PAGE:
Oil industry officials on Thursday described a meeting with a senior Biden administration official as “constructive,” while the White House said the rally was “productive,” as both sides face off. pressure due to high gasoline prices.
President Joe Biden last week had ordered the big American oil CL00,
refineries to participate in the “emergency meeting” with Energy Secretary Jennifer Granholm, as he also criticized their benefits and urged them to produce more RB00 gasoline,
“Secretary Granholm’s meeting with US refineries today was a constructive discussion on ways to address rising energy costs and create more certainty for global energy markets,” they said. American Petroleum Institute and American fuel and petrochemical manufacturers in a joint statement Thursday.
“While these challenges and their causes are complex, from Russia’s war in Ukraine to the remaining COVID market imbalances, today’s productive results should send a positive signal to the market that the US is committed with long-term investment in a strong U.S. refining industry and aligning policies to reflect that commitment.Our industry will continue to seek opportunities to work with policymakers to unlock U.S. energy, drive economic recovery, and strengthen our national security “.
Ahead of Thursday’s meeting, Granholm does not rule out a potential ban on fuel exports as a way to fight high U.S. inflation, saying Biden is “unwilling to take tools off the table.”
During the meeting, Granholm distanced himself from the idea and expressed interest in lifting summer anti-smog regulations on gasoline, according to a Reuters report citing anonymous sources.
On Wednesday, analysts had said Biden’s call for a gas tax party could indicate that his administration will pursue other interventions, such as a summer fuel formulation exemption.
White House Press Secretary Karine Jean-Pierre told reporters that Thursday’s meeting was “a productive dialogue focused on creating an opportunity for industry to work with the government to help deliver aid.” necessary for American consumers. “
“The secretary made it clear that the administration believes it is essential for companies to increase gas supply and reiterated that the president is willing to act quickly and decisively, using the tools at his disposal as appropriate. necessary, with sensible recommendations as well, ”Jean- said. said Pierre.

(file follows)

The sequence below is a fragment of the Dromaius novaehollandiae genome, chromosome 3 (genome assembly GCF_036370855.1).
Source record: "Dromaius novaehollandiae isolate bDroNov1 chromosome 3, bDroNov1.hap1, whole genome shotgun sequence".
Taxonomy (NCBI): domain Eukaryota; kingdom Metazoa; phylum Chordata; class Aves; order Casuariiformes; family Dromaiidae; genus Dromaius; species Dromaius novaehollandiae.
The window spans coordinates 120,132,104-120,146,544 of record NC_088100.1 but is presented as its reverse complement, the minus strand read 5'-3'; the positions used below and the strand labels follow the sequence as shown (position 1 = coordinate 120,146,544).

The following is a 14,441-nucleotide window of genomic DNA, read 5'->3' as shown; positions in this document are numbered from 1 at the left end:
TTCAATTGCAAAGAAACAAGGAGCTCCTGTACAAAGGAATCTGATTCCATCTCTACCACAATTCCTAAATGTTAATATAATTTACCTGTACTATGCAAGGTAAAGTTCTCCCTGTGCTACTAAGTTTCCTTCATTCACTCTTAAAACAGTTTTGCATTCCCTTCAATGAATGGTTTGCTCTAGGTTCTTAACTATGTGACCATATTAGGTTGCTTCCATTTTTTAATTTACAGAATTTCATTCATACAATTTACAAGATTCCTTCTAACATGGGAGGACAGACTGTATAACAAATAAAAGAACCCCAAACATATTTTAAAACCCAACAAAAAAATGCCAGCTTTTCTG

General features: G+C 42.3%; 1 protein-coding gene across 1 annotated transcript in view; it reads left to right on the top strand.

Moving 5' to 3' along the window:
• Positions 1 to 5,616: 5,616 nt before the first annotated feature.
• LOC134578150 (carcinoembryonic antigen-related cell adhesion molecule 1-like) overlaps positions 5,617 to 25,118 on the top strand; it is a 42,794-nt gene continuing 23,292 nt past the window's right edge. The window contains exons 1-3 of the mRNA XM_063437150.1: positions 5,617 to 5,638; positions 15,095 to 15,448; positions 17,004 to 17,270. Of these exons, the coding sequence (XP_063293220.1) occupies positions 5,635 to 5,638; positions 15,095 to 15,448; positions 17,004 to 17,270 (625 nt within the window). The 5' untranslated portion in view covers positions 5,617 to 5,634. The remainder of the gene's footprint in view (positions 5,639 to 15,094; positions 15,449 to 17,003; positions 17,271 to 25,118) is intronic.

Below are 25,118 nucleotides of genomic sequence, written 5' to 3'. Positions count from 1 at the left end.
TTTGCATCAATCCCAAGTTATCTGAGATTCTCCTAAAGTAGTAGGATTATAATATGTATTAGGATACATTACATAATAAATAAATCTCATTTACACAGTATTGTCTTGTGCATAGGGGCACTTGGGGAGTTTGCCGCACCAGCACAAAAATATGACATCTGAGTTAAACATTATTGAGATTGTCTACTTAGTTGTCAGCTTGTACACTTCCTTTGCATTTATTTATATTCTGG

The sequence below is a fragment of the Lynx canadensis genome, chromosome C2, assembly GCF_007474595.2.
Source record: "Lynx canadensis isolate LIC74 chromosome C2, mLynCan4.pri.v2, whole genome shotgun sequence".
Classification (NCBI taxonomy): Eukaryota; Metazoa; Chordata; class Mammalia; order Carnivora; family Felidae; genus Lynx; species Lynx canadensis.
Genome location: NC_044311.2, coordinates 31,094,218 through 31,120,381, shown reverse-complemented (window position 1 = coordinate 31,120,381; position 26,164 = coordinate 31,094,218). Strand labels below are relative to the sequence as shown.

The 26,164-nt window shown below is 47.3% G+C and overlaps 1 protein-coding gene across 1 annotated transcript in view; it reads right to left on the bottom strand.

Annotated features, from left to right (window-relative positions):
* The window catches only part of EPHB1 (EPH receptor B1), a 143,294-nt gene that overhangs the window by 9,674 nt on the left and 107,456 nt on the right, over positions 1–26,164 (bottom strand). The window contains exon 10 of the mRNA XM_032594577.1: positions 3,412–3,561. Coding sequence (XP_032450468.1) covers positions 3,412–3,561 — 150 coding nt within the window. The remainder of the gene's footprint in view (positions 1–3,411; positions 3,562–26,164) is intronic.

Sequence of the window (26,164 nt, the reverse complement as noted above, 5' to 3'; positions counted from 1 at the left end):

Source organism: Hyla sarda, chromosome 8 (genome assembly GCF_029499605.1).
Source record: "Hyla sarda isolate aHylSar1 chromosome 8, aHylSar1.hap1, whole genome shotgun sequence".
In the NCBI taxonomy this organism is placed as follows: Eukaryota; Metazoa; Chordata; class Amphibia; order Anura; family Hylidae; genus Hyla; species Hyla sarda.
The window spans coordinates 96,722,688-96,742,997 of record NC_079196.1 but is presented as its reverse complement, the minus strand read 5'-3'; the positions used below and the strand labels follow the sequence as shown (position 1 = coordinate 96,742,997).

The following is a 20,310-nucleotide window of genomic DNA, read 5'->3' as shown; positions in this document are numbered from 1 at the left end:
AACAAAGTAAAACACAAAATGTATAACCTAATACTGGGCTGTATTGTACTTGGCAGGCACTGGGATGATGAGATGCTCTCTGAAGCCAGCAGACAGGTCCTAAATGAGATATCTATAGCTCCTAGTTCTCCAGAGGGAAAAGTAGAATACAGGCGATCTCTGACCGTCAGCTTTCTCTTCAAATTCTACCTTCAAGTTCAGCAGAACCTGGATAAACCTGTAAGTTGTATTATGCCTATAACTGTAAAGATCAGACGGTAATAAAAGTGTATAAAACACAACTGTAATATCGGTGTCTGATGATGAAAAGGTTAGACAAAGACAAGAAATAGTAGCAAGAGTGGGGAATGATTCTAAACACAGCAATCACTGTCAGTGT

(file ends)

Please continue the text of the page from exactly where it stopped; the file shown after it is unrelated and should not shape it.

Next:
The meeting is a “first step with continued dialogue,” the White House spokeswoman added.
When reporters asked him why Biden stopped Thursday at a White House meeting with FAN wind power industry executives,
but did not go to the meeting with executives of seven major refineries at the headquarters of the Department of Energy, Jean-Pierre noted that an event “was actually a meeting here in the White House,” and said it is the “Granholm meeting portfolio”. with these oil executives. “
Biden had sounded a bit combative on Tuesday when talking about Chevron CVX,
CEO Michael Wirth’s view that the current administration has sometimes vilified the oil industry, with the president saying the executive seemed “slightly sensitive” and suggested that industry officials had hurt their feelings quickly.
On Thursday, Wirth issued an optimistic statement about the meeting with Granholm.
“Today’s meeting was a constructive conversation about addressing both short-term issues and the long-term stability of energy markets,” the Chevron executive said.
“We remain optimistic about our ability to work together to achieve these shared goals. We appreciate Secretary Granholm’s invitation to participate in the conversation, which was an important step in achieving greater energy security, economic prosperity and environmental protection.” .
Also Thursday, the API and 27 other energy groups urged Biden and his cabinet officials in a letter to visit major U.S. energy facilities before the president makes his planned trip to oil-rich Saudi Arabia. and other parts of the Middle East.
Analysts have predicted defeats for Biden’s Democratic Party in the November midterm elections, largely due to high prices for gasoline and other commodities.
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